Sorry TIME, the claims in your Period Tracker post are inaccurate
A recent study claims that that the most popular Period Tracker apps and websites are inaccurate in tracking periods and fertility for women.
The study titled, “The Accuracy of Web Sites and Cellular Phone Applications in Predicting the Fertile Window” was published in the journal of Obstetrics & Gynecology and is authored by Dr. Robert Setton of the department of obstetrics and gynecology at Weill Cornell Medical College. The findings of this study have attracted a lot of coverage on the media including TIME, NIH MedlinePlus, etc.
We believe that the methodology used to measure the accuracy of period tracking apps and websites is incorrect and therefore cannot be used to make such claims.
Setton Study Summary
Dr. Setton and his colleagues identified the most popular 33 apps and 20 websites to measure their accuracy.
As reported by the TIME article,
“For each of the apps, Setton and his colleagues plugged in a typical cycle of 28 days with four days of menses. They set the last menstrual period to January 1, which put the date of ovulation on January 15, and the fertile window was January 10–15. If the apps matched the fertile window calculated by the researchers, they deemed the app accurate.”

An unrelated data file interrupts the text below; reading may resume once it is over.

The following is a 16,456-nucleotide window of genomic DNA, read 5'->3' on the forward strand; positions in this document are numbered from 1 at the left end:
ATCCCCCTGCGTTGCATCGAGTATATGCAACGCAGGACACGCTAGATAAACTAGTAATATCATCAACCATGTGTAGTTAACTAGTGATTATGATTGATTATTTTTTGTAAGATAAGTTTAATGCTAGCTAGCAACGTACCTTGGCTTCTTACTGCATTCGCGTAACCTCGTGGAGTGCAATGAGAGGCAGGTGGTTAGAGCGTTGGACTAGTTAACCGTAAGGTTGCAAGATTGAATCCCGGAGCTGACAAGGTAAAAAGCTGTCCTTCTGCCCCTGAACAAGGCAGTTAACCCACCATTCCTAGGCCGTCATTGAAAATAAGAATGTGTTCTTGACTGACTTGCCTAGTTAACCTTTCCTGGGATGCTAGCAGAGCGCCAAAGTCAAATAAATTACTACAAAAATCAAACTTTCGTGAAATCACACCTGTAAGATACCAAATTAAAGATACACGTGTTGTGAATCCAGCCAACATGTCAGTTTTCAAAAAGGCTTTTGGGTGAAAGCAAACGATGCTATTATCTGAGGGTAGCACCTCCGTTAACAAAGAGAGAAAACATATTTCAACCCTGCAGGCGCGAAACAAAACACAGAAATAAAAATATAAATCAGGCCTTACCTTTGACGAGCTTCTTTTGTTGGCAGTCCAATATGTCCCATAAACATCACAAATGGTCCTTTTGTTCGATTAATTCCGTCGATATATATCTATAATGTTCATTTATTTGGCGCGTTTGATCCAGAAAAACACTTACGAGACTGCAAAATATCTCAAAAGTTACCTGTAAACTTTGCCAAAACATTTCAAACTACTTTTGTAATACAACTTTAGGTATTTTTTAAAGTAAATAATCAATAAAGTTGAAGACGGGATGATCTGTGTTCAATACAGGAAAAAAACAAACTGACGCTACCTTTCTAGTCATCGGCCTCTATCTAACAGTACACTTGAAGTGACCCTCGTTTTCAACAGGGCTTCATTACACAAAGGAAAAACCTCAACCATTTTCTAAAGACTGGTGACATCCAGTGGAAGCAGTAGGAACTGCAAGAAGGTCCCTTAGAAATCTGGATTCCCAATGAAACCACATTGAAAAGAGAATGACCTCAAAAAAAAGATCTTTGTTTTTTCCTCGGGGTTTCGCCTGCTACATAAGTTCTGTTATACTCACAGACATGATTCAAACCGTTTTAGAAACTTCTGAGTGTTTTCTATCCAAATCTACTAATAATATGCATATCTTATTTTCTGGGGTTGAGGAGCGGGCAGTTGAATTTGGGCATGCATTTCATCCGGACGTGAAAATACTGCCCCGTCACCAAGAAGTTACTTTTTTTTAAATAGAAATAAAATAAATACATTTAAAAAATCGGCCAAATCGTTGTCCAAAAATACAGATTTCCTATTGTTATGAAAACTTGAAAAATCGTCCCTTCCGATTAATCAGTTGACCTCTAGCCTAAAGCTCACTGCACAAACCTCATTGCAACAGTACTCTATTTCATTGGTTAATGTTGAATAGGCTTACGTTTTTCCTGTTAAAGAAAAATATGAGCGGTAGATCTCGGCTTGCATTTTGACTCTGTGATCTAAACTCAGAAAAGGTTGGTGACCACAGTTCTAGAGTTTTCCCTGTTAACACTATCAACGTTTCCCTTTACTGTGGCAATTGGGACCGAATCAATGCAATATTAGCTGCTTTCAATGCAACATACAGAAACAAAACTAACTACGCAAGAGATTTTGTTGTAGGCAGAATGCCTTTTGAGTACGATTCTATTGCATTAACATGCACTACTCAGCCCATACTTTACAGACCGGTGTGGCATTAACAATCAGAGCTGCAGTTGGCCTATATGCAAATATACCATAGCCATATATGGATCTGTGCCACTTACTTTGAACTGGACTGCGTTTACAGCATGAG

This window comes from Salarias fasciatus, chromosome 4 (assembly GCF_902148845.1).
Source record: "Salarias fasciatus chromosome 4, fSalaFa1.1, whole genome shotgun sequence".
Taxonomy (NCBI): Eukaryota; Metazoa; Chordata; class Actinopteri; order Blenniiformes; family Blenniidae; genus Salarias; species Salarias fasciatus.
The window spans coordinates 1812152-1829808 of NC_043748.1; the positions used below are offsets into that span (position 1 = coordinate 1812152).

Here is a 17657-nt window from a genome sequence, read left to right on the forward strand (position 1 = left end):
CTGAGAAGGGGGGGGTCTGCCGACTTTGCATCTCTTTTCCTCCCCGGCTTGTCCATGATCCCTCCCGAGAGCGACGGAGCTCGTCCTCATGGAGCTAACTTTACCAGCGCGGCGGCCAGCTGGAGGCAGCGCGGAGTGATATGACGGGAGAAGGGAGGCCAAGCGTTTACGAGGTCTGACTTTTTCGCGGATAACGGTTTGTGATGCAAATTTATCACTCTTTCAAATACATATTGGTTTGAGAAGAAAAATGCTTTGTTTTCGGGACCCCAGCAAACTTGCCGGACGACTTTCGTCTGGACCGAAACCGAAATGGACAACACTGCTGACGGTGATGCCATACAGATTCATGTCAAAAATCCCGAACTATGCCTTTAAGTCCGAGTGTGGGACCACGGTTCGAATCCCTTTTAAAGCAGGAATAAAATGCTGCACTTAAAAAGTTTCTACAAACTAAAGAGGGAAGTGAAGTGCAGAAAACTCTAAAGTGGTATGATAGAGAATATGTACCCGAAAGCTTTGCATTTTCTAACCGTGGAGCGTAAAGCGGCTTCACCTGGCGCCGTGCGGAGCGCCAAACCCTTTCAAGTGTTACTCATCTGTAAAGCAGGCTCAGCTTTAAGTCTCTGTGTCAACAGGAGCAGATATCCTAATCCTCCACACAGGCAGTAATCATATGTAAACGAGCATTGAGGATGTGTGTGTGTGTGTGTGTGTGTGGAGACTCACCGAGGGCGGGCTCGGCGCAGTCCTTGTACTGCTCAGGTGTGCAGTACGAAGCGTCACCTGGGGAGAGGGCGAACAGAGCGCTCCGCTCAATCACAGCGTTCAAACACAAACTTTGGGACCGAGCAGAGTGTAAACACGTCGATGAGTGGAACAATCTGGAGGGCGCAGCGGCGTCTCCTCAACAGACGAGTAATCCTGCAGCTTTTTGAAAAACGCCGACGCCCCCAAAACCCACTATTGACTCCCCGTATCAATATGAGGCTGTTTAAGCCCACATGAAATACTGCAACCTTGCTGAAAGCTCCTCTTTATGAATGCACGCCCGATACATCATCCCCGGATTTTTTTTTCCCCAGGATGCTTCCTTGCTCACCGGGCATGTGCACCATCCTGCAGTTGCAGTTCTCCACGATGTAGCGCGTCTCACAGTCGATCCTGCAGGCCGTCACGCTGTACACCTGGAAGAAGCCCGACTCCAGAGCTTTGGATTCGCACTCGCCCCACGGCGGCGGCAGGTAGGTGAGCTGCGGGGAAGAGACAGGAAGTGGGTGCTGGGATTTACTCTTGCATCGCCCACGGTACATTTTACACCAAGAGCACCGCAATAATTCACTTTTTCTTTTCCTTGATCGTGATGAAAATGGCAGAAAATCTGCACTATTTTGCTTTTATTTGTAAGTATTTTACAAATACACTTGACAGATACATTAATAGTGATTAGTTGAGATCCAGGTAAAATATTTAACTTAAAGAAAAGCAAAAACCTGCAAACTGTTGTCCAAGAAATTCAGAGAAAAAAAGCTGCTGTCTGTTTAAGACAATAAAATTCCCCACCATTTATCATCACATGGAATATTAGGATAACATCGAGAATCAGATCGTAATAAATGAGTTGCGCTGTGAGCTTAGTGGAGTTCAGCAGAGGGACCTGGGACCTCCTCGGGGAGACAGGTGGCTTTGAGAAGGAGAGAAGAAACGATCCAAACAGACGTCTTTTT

Then they tested these 33 apps and 20 websites using above method which resulted in only 3 apps and 1 website predicting the exact fertile window. Thereby, Dr. Setton and his colleagues concluded that most of the apps and websites currently in the market are inaccurate.
Assumptions that render the claims incorrect
Variability in length of cycles
First, the Setton study uses 28 days as a standard menstruation cycle length of 28 days to test the accuracy of all apps and websites. However, there is a lot of variability in the length of cycles from women to women and even from cycle to cycle for the same woman due to various factors.
A well known Marquette study by Fehring, evaluated the variability of different phases of menstrual cycle, was published in the Journal of Obstetric, Gynecologic, and Neonatal Nursing studied 141 healthy women and collected 1665 cycles of data.
We analyzed the 1665 cycles of data and found that the cycle lengths can vary anywhere from 18 to 54 days. When we look at the cycles of the 141 women that participated in the study only 14% of cycles were 28 days in length.
Another large study that collected data from 2,316 women and recorded data of 30,655 cycles reported that most of the cycle lengths varied between 15 and 45 days.
Variability in the day of ovulation
Second, the Setton study uses cycle day 15 as the day of ovulation to calculate the fertile window. Similar to the length of cycles, there is a lot of variability on the day of ovulation due to various factors.
Assuming that all women and all cycles of every woman have a length of 28 days, we identified all the cycles in the same Marquette study data that had a cycle length of 28 days. We identified 218 such cycles and analyzed the variability of the day of ovulation and found that the day of ovulation can vary from as soon as cycle day 10 to as late as cycle day 20.